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Northeastern University in Boston will receive $15.5 million from the Centers for Disease Control and Prevention over the next five years to create an innovation center designed to help detect and prepare the country for the next outbreak of infectious disease, especially in rural areas.
Called “EPISTORM: The Center for Advanced Epidemic Analytics and Predictive Modeling Technology,” it will be headed by Alessandro Vespignani, director of Northeastern’s Network Science Institute and Sternberg Family Distinguished University Professor.
CDC funds will help Northeastern coordinate the work of consortium members across the country to work out systems to prepare local communities and hospitals in their geographic region for outbreaks, with rural areas given top priority.
Seasonal flu and RSV outbreaks already push community hospitals to the brink, said Vespignani.
“If we can tell them even one or two weeks in advance that the numbers will go up, that they have to make room for two or three more emergency or ICU beds, that could make a difference,” he said.
WHAT’S THE IMPACT?
Northeastern’s EPISTORM center will lead a consortium of 10 research institutions, healthcare systems and private companies that will use tools including wastewater surveillance, AI and machine learning, and other predictive analytics to help the U.S. make more informed decisions during future outbreaks of infectious diseases.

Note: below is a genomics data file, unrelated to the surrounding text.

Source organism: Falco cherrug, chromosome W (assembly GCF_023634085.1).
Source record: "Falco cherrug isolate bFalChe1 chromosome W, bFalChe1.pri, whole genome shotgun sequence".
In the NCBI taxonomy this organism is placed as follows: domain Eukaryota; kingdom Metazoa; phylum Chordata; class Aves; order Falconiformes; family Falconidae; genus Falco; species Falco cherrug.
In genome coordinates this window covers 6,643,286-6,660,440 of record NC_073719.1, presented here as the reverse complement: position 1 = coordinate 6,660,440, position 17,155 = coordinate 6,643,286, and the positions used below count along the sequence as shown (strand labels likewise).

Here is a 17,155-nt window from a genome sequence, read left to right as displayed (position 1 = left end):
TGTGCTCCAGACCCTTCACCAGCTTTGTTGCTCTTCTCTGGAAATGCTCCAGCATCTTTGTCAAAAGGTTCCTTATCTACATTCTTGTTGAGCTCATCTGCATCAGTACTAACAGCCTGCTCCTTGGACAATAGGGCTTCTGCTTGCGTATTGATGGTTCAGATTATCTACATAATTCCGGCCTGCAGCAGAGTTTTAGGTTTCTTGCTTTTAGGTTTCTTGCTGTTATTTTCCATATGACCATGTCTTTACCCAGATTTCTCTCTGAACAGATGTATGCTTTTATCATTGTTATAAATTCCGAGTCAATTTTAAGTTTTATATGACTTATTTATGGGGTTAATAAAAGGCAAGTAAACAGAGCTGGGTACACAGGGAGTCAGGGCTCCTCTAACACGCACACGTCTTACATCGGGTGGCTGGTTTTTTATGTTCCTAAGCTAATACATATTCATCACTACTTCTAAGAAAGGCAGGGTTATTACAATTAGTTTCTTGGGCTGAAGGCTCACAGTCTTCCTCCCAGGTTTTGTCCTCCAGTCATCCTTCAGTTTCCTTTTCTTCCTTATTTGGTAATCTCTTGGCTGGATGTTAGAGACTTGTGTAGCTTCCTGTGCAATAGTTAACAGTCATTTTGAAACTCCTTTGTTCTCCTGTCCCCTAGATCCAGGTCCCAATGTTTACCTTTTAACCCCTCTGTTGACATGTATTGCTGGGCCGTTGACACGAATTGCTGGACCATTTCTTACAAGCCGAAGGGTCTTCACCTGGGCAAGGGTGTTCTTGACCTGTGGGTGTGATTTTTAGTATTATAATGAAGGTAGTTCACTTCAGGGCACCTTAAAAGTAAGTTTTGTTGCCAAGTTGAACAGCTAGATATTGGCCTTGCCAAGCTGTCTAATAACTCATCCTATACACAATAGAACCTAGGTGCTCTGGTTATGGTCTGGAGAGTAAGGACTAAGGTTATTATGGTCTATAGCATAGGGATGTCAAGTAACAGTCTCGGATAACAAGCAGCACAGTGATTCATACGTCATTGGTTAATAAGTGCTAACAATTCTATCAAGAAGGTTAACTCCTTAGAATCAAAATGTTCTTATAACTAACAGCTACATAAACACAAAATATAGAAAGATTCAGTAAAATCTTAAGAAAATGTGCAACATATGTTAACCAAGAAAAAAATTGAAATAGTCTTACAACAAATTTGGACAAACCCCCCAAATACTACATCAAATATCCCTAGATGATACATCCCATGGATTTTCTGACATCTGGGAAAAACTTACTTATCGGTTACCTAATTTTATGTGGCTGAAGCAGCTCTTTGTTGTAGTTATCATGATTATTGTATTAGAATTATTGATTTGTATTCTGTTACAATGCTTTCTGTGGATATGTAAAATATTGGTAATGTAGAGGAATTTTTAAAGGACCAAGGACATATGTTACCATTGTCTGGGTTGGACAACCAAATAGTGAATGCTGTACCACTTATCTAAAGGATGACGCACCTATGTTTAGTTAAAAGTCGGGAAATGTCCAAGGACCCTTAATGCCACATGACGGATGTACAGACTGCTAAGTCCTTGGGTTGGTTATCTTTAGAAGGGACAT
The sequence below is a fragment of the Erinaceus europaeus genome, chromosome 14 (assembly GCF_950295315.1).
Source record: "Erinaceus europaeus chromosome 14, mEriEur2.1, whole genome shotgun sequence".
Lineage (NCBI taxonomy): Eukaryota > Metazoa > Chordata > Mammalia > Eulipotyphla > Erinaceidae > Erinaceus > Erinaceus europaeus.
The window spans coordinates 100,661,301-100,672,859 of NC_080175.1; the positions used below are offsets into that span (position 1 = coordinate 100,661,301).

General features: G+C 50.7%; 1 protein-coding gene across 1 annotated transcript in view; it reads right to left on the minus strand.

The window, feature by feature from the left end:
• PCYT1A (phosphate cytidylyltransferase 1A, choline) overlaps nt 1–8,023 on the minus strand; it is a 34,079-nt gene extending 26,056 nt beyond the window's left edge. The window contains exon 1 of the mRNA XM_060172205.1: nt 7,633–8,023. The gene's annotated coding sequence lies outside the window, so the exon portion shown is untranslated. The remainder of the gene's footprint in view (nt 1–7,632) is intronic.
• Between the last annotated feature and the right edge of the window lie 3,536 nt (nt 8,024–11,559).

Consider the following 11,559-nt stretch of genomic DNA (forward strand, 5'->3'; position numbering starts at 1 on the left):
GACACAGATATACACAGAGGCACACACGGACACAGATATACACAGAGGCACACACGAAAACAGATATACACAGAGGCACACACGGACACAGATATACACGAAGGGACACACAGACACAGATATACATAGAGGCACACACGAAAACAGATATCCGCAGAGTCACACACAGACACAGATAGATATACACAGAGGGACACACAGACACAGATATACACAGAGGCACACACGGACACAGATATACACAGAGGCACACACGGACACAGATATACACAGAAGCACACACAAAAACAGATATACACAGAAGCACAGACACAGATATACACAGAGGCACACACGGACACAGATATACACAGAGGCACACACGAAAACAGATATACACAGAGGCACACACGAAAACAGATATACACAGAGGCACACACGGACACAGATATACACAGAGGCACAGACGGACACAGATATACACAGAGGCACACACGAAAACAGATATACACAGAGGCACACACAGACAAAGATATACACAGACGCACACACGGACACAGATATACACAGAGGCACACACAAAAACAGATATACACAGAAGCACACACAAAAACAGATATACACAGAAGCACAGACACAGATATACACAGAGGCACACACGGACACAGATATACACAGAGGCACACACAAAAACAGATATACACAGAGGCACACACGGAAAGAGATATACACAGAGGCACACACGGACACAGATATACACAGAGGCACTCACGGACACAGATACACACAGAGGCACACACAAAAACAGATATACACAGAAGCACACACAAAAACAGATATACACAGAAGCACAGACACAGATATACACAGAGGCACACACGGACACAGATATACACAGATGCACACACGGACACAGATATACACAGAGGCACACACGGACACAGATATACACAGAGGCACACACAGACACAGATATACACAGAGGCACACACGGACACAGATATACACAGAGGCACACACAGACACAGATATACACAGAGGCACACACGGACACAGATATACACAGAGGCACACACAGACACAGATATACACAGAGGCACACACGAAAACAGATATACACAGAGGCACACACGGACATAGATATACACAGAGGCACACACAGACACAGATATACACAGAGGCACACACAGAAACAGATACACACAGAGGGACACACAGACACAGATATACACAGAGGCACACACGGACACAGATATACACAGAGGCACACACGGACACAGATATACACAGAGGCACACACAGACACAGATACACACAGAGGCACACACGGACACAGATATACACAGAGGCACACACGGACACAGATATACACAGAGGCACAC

It will house monitoring, forecasting and scenario analysis capabilities focused on all possible threats, from known diseases such as Ebola, Zika and COVID-19 to novel infections.
The innovation center will use methods from artificial intelligence and network science to integrate wastewater and mobility data into relevant forecasting models. Responders in the field will also include nonmedical government authorities and operators of transportation systems, who will be given information about whether a flight route should remain open or closed in response to a disease outbreak, for instance.
Northeastern is one of five national innovation centers established by the CDC as part of a new outbreak response network being funded through the Center for Forecasting and Outbreak Analytics. The network consists of a total of 13 centers, including the five focusing on innovation.
In addition to Northeastern, the consortium’s academic members include Boston University, Indiana University, the University of Florida and the University of California at San Diego.
Other members are the Los Alamos National Laboratory, the Fred Hutchinson Cancer Center, MaineHealth, Northern Light Health and Concentric Ginkgo Bioworks.
The center activities also are being supported by the New Hampshire Department of Health and Human Services, the Maine Department of Health and Human Services and the Council of State and Territorial Epidemiologists.
THE LARGER TREND
The news comes as various entities are tracking the progress of the COVID-19 virus across the country. NBC News reported this week that a recent uptick in the virus’ prevalence may have peaked, at least in some areas. Biobot Analytics, a company that tracks wastewater samples at hundreds of sites across the country, found that current average coronavirus levels across the U.S. are about 5% lower than they were last week.
Declines were seen in mid-Atlantic states such as Virginia and Maryland, but water collection sites in the Midwest and Northeast continue to show a steady uptick in virus spread.
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